Flint Knapping: The ultimate SHTF survival tool

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posted on Jun, 10 2013 @ 01:22 AM
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Growing up we lived on a lake in central Florida and as kids my brothers and I would find prehistoric arrowheads along the shore of the lake. I have collected them ever since and it is a hobby that I share with my children and whenever we can we take to the local fields and walk in search of them.

Eventually I became curious as to how the prehistoric indians made these beautiful, razor sharp spearpoints, projectile points, blades, and tools out of rocks so I set out to learn how they did it. Finally after several years of practice I became decent enough at it to make my own arrowheads and I got really into primitive archery and have been an avid primitive archer ever since.

The great thing about knowing how to flint knap is that if you know what to look for you will never have to go without a knife, scalpel, or spear/arrowhead. As long as you can find a good cryptocrystaline rock such as chert, flint and onyx or any of the agatized rocks such as coral, wood, and bone as well as the volcanic glasses including felsites, rhyolites, tachylyte, and obsidian you can make a blade that is sharper than steel. You can also use thick glass such as from beer and pop bottles.

A small tool kit of a hammer stone or bone/antler hammer for working with percussion striking on core stones, and a small assortment of antler or bone "punches" of assorted sizes used for pressure flaking of small flakes in finish work or resharpening is all that is needed to produce a viable knife blade or spear point.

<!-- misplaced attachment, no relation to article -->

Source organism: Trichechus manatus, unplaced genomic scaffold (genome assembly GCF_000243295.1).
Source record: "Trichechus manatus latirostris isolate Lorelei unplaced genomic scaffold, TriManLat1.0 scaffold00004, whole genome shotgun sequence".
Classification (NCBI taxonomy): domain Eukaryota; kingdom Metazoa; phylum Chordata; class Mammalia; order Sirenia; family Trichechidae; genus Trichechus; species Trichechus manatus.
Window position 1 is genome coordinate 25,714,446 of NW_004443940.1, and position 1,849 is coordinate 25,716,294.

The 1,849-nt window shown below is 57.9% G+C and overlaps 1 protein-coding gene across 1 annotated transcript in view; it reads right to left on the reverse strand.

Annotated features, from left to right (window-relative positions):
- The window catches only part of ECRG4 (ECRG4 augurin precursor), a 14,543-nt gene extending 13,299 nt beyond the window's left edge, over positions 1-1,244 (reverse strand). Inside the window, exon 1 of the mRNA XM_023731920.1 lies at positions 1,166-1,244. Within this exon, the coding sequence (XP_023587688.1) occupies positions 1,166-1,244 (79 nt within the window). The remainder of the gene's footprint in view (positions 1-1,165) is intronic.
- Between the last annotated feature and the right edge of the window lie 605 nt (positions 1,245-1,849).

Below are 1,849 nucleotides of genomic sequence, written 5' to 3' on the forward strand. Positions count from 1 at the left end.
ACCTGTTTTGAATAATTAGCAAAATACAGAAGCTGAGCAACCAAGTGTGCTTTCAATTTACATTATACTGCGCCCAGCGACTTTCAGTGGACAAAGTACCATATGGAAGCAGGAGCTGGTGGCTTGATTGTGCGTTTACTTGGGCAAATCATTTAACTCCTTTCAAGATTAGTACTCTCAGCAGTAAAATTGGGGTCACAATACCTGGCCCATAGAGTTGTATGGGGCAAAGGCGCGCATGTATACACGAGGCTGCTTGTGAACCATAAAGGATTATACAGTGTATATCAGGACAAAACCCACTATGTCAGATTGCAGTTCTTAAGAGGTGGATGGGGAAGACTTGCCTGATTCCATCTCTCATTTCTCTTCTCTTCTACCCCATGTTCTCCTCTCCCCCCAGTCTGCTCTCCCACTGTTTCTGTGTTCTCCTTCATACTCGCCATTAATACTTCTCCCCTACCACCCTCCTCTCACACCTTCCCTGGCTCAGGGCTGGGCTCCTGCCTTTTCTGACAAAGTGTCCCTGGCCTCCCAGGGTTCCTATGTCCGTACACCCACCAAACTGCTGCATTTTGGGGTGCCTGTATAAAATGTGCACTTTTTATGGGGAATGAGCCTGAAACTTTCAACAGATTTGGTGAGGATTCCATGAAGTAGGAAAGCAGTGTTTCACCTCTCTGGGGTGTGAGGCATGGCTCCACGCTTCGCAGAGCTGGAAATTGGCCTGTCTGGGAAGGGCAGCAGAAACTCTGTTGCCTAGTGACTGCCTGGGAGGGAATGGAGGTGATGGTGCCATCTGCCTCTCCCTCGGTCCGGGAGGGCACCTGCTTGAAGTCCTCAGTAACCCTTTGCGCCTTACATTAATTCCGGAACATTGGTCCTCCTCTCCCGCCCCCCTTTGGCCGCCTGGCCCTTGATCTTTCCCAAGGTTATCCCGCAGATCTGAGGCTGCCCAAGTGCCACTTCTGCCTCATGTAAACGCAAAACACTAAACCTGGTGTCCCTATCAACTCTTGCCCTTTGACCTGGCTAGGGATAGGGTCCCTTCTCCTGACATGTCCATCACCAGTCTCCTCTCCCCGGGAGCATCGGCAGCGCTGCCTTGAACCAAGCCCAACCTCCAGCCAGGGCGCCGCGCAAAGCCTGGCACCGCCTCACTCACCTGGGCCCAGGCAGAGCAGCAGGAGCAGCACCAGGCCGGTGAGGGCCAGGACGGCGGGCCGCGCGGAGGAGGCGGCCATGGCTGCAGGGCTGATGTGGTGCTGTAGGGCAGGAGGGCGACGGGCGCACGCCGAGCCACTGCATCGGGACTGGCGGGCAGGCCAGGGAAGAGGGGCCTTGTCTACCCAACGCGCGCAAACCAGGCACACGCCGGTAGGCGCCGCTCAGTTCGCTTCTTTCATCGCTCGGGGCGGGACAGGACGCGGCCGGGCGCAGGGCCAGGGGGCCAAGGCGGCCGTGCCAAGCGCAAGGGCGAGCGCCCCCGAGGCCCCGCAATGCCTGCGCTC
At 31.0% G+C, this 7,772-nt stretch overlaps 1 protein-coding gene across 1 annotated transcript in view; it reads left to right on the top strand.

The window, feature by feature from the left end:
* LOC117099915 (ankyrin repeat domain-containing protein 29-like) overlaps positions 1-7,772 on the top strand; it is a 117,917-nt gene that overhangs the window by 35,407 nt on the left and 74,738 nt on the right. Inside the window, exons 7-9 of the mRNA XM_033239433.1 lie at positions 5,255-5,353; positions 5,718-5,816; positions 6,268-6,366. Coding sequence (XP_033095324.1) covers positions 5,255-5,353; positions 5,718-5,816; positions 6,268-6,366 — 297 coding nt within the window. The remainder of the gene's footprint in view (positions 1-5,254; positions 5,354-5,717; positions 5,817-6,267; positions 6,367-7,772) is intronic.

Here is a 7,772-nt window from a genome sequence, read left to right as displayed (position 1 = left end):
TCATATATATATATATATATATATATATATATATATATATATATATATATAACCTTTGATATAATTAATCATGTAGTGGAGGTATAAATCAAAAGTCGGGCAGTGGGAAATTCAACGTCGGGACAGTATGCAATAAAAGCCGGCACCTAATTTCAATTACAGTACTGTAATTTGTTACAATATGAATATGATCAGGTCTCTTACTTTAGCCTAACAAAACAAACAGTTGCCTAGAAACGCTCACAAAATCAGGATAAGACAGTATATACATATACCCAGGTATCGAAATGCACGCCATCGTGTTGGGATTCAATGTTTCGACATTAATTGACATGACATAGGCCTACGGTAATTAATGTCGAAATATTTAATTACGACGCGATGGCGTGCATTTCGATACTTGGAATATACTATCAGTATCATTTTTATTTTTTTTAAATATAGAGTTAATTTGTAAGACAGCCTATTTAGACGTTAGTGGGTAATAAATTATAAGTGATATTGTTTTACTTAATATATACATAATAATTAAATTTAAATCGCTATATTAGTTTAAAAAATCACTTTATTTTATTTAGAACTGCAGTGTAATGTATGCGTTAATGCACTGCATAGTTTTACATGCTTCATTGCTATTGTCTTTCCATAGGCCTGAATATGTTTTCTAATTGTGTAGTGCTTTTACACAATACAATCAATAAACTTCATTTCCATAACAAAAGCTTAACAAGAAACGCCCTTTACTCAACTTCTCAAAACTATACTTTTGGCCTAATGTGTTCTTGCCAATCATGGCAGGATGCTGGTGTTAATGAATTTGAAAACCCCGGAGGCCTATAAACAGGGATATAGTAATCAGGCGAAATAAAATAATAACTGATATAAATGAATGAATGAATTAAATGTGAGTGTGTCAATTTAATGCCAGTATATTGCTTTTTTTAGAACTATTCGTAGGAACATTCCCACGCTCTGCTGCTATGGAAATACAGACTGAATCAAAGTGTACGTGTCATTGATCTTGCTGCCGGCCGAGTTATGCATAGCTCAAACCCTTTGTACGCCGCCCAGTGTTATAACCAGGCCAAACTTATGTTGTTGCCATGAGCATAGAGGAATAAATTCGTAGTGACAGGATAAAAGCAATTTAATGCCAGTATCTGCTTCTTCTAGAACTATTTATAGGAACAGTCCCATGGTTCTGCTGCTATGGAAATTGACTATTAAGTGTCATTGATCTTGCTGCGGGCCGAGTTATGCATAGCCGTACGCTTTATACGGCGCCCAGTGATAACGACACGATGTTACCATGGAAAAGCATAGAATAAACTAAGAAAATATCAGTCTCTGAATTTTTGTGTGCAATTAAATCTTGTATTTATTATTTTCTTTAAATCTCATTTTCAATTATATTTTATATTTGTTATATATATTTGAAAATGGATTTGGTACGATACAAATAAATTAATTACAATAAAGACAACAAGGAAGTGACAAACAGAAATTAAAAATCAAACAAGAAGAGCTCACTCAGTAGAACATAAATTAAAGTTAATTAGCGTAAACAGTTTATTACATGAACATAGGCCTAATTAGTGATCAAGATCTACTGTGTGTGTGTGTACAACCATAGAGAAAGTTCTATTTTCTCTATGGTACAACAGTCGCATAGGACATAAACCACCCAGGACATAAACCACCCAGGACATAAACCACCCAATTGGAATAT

With patience and practice anyone can learn this millennia old skill and never again be stuck without the tools they need to survive.

Scientific testing has proven that a properly struck flake off of a core of high quality chert can actually be sharper than a surgeons scalpel and even once dulled can be resharpened through fine tipped pressure flaking to it's original sharpness.

There is plenty of information on the web detailing the technique used to make tools from stone and some really great videos can be found on Youtube. One word of advice if you are going to attempt this is to wear leather gloves and eye protection when practicing. The flakes when struck from a core piece can slice deep into your hand and when percussion flaking they can hit you in the eye and cause serious damage. This has lead me to wonder how many blind prehistoric indians were out there.

Glass and Obsidian are the best to start off with when learning because they are more brittle and easier to work with.

A good place to start





edit on 10-6-2013 by Nucleardiver because: (no reason given)




posted on Jun, 10 2013 @ 01:32 AM
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reply to post by Nucleardiver
 


That was a good geography lesson. I am fascinated by arrowheads and how they got these to break just right and then put them onto sticks. I imagine a lot of trial and error to see how it works is the best way to start. Thanks for sharing.



posted on Jun, 10 2013 @ 07:56 AM
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reply to post by Nucleardiver
 

i love to knap, though i feel that if TSHTF then most folk would die of hunger while banging rocks together and making nowt but a pile of rubble



my own initial experiments to learn the skill from zero knowledge back this up..... it's a lawful craft and without knowledge of certain principles all one could create is cuts and bruises and accidental sharp flakes - making decent blades takes real time and a methodical approach as well as a sound understanding how the materials and shockwaves behave.
Most folk in TSHTF would be better served beating recycled metal for tools. imo for a novice, blacksmithing simple tools is easier than knapping, but thats just my take.